- Check from AHP to Pearl M. Jordan for $26.52. [Filed under LP Biographical: (Business and Financial: Bank Statements and Canceled Checks, December 1954-February 1956), Box #4.023, Folder #23.1]
- Letter from A. Rahman, Director, Central Laboratories for Scientific and Industrial Research, India, to LP RE: Encloses a reprint of an article by this laboratory on "X-ray Studies of Some Indian Clays." Requests LP's comments. [Letter from LP to Rahman July 29, 1955] [Filed under LP Correspondence: (R: Correspondence, 1955-1959), #341.1]
- Letter from Beatrice Wulf, Secretary to LP, to Dr. Th. Foerster, c/o Professor D. S. McClure, University of California at Berkeley, RE: A reservation has been made for Dr. and Mrs. Foerster for a few days beginning July 25. If there is any change in Foerster's plans, requests that he let them know. [Letter from Foerster to LP May 28, 1955] [Filed under LP Correspondence: (F: Correspondence, 1935-1956), #128.20]
- Letter from LP to Dr. Kenneth J. Palmer, Western Utilization Research Branch, Agricultural Research Service, RE: Thanks Palmer for sending back the reprint by Albrecht and Corey and for telling LP about his conclusion concerning the interpretation of the nuclear resonance results. Agrees with Palmer on this. Suggests that Palmer consider a further investigation of lysozyme. Describes the details of his suggested investigation. [Letter from Palmer to LP July 5, 1955] [Filed under LP Correspondence: (P: Individual Correspondence. (Pais - Perry)), #304.3]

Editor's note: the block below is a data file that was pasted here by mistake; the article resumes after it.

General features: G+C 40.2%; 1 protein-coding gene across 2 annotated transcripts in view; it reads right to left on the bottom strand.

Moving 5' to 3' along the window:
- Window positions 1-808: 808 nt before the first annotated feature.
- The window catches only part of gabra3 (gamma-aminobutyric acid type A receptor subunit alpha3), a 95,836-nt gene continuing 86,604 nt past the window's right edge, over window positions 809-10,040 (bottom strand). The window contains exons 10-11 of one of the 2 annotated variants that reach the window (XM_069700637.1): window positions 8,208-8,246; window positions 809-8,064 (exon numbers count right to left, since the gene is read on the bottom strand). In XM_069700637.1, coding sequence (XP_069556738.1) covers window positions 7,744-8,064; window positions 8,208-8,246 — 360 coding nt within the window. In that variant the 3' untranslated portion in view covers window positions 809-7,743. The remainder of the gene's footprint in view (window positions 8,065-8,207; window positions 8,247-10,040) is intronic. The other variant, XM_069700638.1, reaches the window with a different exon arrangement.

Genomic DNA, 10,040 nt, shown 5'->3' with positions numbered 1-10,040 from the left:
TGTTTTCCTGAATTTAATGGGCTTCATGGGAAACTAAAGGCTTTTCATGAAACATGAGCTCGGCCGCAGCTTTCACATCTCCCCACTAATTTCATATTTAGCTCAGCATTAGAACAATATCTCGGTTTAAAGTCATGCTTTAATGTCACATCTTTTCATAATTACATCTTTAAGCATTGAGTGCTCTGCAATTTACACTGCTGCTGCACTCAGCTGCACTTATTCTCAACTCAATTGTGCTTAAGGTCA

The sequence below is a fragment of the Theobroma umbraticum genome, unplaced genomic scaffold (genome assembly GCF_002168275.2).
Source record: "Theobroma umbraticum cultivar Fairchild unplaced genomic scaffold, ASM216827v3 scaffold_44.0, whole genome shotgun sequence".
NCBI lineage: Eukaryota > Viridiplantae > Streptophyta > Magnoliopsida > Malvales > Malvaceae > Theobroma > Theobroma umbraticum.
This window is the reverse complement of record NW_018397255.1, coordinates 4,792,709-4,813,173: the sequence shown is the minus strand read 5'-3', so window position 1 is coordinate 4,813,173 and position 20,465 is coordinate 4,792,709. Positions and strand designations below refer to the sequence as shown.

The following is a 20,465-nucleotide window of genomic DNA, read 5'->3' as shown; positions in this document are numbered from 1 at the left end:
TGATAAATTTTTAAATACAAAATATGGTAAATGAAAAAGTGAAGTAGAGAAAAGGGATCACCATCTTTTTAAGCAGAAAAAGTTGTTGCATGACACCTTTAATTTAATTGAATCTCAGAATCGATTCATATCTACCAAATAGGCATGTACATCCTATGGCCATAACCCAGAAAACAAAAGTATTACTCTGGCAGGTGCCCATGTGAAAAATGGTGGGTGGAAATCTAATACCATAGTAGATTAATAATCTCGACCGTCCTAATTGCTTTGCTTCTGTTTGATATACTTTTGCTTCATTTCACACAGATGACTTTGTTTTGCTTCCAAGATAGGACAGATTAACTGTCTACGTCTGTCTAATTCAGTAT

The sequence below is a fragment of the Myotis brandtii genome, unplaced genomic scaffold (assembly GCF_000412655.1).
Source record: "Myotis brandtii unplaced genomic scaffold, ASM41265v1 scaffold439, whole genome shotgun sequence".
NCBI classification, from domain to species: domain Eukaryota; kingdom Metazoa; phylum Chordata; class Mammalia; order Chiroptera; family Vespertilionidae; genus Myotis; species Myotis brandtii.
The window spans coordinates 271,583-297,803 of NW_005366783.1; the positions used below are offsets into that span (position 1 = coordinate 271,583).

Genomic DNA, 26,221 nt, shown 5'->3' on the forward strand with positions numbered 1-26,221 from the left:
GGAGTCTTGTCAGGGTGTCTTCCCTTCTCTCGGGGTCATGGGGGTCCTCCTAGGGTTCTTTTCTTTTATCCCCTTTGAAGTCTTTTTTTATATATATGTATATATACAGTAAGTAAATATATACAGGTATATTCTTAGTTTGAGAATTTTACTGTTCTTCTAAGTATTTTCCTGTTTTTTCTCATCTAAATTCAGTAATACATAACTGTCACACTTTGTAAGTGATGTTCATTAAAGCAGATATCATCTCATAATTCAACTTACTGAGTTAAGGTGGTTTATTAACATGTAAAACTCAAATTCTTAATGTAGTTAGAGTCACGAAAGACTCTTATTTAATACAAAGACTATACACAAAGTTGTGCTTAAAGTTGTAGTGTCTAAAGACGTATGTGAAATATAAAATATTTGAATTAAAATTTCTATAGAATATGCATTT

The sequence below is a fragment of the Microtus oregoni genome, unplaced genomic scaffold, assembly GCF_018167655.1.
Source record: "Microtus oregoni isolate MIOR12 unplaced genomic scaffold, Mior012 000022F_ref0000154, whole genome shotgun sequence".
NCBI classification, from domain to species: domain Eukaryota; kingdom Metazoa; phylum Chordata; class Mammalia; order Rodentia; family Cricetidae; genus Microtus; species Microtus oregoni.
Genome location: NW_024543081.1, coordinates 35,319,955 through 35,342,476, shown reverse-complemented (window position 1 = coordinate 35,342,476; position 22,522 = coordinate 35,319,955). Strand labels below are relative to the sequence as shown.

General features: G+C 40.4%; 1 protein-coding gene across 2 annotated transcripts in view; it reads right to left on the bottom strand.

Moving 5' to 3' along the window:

- Letter from LP to Lord Bertrand Russell RE: Harold Urey has sent LP a copy of the statement that Russell prepared, to be signed by people from various countries. Completely agrees with the statement and would be pleased to sign it. 3 copies of letter. [Letter from Russell to LP July 24, 1955] [Filed under LP Correspondence: (Russell, Bertrand, 1955-1967), #337.1]
- Letter from LP to Professor H.C. Longuet-Higgins, Chemical Laboratory, University of Cambridge. [Letter from Longuet-Higgins to LP August 8, 1955] [Filed under LP Correspondence: (L: Individual Correspondence. (Longuet-Higgins - LuValle)), #218.1]
11 July 1955
Professor H. C. Longuet-Higgins
The Chemical Laboratory
University of Cambridge